Tuesday, May 26, 2009

Greater political freedom means less poverty according to Afrobarometer

A research project called Afrobarometer has found that the African countries with the greatest political freedom have less poverty.

Afrobarometer uses a set of questions to gauge social, political and economic trends throughout the continent. The research project will go to 12 to 15 different countries every few years to take their samples.

From Joy Online, Afrobarometer releases what their latest round of samples discovered.

In the latest findings from the surveys, conducted in 18 African countries between 2001 and 2008, the Afrobarometer Network found that those countries in Africa with more political freedom displayed lower levels of poverty.

The survey clearly showed that the more a country expanded political liberties and political rights over a given period, the more it reduced poverty during the same period. Countries like Zambia and Ghana, that have undergone a process of democratisation, have experienced steady poverty reduction, while in Zimbabwe, Senegal and Madagascar, as political freedom has decreased, poverty has steadily increased.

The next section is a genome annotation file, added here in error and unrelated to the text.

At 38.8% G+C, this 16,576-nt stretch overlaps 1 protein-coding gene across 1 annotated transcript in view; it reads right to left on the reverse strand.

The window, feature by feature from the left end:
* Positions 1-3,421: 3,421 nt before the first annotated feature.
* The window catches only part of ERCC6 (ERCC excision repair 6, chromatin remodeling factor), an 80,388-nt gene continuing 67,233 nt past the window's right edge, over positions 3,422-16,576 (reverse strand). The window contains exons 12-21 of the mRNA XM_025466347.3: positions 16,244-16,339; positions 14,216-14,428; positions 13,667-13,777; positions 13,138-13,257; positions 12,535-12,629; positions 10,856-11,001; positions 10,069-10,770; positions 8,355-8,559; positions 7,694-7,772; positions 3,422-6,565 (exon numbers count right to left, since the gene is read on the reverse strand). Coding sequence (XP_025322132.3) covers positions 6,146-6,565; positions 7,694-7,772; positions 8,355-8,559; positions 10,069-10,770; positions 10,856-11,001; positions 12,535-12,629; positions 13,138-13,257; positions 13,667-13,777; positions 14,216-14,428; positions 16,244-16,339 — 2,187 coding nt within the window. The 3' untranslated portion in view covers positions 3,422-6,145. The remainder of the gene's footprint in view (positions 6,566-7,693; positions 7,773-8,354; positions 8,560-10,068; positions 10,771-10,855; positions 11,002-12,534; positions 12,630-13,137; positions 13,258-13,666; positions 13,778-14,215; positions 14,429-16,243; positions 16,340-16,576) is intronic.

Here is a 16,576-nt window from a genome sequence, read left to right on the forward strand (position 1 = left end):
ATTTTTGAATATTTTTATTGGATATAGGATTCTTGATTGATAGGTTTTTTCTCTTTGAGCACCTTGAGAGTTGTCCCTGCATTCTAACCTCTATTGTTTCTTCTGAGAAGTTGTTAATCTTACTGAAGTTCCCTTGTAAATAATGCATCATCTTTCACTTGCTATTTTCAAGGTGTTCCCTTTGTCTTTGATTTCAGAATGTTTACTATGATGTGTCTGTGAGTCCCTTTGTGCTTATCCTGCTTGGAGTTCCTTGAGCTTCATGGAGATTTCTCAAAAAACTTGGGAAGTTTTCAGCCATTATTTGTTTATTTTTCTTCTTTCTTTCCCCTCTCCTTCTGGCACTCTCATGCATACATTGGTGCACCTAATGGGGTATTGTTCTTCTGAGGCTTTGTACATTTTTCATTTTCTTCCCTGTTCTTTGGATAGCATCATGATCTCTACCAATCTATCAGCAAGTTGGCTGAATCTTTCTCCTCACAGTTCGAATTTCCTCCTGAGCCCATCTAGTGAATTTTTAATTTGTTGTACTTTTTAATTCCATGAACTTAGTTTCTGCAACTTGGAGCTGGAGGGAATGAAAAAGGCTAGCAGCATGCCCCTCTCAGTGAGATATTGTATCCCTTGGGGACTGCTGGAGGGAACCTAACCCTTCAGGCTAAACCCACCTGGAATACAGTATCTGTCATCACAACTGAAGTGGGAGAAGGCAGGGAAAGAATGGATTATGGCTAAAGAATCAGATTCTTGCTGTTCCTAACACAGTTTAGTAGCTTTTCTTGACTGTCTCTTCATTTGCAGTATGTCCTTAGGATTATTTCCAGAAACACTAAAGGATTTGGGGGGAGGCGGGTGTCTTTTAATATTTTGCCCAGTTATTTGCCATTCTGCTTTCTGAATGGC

The survey set out to measure what it called "lived poverty", a tool developed by the Afrobarometer Network, an international consortium of researchers who between them interviewed more than 105,000 Africans in four rounds of surveys between 1999 and 2008.

The Lived Poverty Index (LPI) is determined according to how frequently people go without five basic necessities (enough food to eat, clean water, medicines or medical treatment, cooking fuel and a cash income).

From public attitude surveys conducted last year, Afrobarometer found that on the whole lived poverty has declined between 2000 and 2008 in Ghana, Lesotho, Malawi, Namibia, South Africa, Cape Verde, Kenya, Mozambique and Zambia. It has remained essentially unchanged in Mali, Benin, Madagascar, Senegal and Tanzania, and has shown sharp increases in Botswana, Nigeria and (up to 2005 when the last survey could be conducted) in Zimbabwe.

In every country, the most commonly reported shortage was a cash income, followed by shortages of medical care, food, clean water and cooking fuel, in that order. The typical African citizen went without a cash income "several times" a year and experienced "just one or two" shortages in food and medical care. The average African "never" went without clean water or home cooking fuel (though just barely).

However the experience of a typical African citizen masks substantial variation across countries. For example, while just over half of all South Africans experienced at least one shortage of cash in the previous 12 months, the figure is as high as nine of every ten Malians, Zimbabweans, Basotho, Burkinabe, Beninois and Senegalese.

No comments: